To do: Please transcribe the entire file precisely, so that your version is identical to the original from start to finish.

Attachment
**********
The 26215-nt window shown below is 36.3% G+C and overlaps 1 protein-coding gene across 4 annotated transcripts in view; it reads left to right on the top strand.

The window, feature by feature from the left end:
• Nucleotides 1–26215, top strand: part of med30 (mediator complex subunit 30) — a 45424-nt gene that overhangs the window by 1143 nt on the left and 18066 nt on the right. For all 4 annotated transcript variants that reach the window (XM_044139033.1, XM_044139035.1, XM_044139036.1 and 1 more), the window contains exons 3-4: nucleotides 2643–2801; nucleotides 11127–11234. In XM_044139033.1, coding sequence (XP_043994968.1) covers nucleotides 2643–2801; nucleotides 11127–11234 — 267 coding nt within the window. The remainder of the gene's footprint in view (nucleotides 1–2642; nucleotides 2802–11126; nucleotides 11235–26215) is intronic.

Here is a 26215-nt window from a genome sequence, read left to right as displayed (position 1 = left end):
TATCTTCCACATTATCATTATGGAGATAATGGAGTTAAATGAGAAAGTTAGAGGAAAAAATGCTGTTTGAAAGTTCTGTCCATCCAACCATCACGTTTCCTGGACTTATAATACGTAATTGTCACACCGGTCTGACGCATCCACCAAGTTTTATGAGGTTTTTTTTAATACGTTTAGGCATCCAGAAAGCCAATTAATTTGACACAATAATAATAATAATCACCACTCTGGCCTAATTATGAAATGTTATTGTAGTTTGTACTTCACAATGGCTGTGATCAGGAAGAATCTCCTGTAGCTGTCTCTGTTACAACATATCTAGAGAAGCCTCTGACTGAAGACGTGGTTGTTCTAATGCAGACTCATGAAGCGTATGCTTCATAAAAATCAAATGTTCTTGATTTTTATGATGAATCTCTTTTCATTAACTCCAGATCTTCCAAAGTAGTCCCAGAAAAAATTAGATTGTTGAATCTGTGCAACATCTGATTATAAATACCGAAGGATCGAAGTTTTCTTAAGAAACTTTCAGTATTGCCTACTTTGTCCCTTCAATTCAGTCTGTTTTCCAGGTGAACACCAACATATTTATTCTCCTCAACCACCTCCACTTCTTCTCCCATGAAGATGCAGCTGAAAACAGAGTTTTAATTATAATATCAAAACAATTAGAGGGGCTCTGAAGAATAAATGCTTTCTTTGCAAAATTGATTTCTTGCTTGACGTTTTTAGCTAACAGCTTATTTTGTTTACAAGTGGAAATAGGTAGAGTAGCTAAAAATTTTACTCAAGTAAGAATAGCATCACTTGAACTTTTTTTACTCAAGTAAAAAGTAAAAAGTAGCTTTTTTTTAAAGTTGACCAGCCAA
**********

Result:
The 26215-nt window shown below is 36.3% G+C and overlaps 1 protein-coding gene across 4 annotated transcripts in view; it reads left to right on the top strand.

The window, feature by feature from the left end:
• Nucleotides 1–26215, top strand: part of med30 (mediator complex subunit 30) — a 45424-nt gene that overhangs the window by 1143 nt on the left and 18066 nt on the right. For all 4 annotated transcript variants that reach the window (XM_044139033.1, XM_044139035.1, XM_044139036.1 and 1 more), the window contains exons 3-4: nucleotides 2643–2801; nucleotides 11127–11234. In XM_044139033.1, coding sequence (XP_043994968.1) covers nucleotides 2643–2801; nucleotides 11127–11234 — 267 coding nt within the window. The remainder of the gene's footprint in view (nucleotides 1–2642; nucleotides 2802–11126; nucleotides 11235–26215) is intronic.

Here is a 26215-nt window from a genome sequence, read left to right as displayed (position 1 = left end):
TATCTTCCACATTATCATTATGGAGATAATGGAGTTAAATGAGAAAGTTAGAGGAAAAAATGCTGTTTGAAAGTTCTGTCCATCCAACCATCACGTTTCCTGGACTTATAATACGTAATTGTCACACCGGTCTGACGCATCCACCAAGTTTTATGAGGTTTTTTTTAATACGTTTAGGCATCCAGAAAGCCAATTAATTTGACACAATAATAATAATAATCACCACTCTGGCCTAATTATGAAATGTTATTGTAGTTTGTACTTCACAATGGCTGTGATCAGGAAGAATCTCCTGTAGCTGTCTCTGTTACAACATATCTAGAGAAGCCTCTGACTGAAGACGTGGTTGTTCTAATGCAGACTCATGAAGCGTATGCTTCATAAAAATCAAATGTTCTTGATTTTTATGATGAATCTCTTTTCATTAACTCCAGATCTTCCAAAGTAGTCCCAGAAAAAATTAGATTGTTGAATCTGTGCAACATCTGATTATAAATACCGAAGGATCGAAGTTTTCTTAAGAAACTTTCAGTATTGCCTACTTTGTCCCTTCAATTCAGTCTGTTTTCCAGGTGAACACCAACATATTTATTCTCCTCAACCACCTCCACTTCTTCTCCCATGAAGATGCAGCTGAAAACAGAGTTTTAATTATAATATCAAAACAATTAGAGGGGCTCTGAAGAATAAATGCTTTCTTTGCAAAATTGATTTCTTGCTTGACGTTTTTAGCTAACAGCTTATTTTGTTTACAAGTGGAAATAGGTAGAGTAGCTAAAAATTTTACTCAAGTAAGAATAGCATCACTTGAACTTTTTTTACTCAAGTAAAAAGTAAAAAGTAGCTTTTTTTTAAAGTTGACCAGCCAA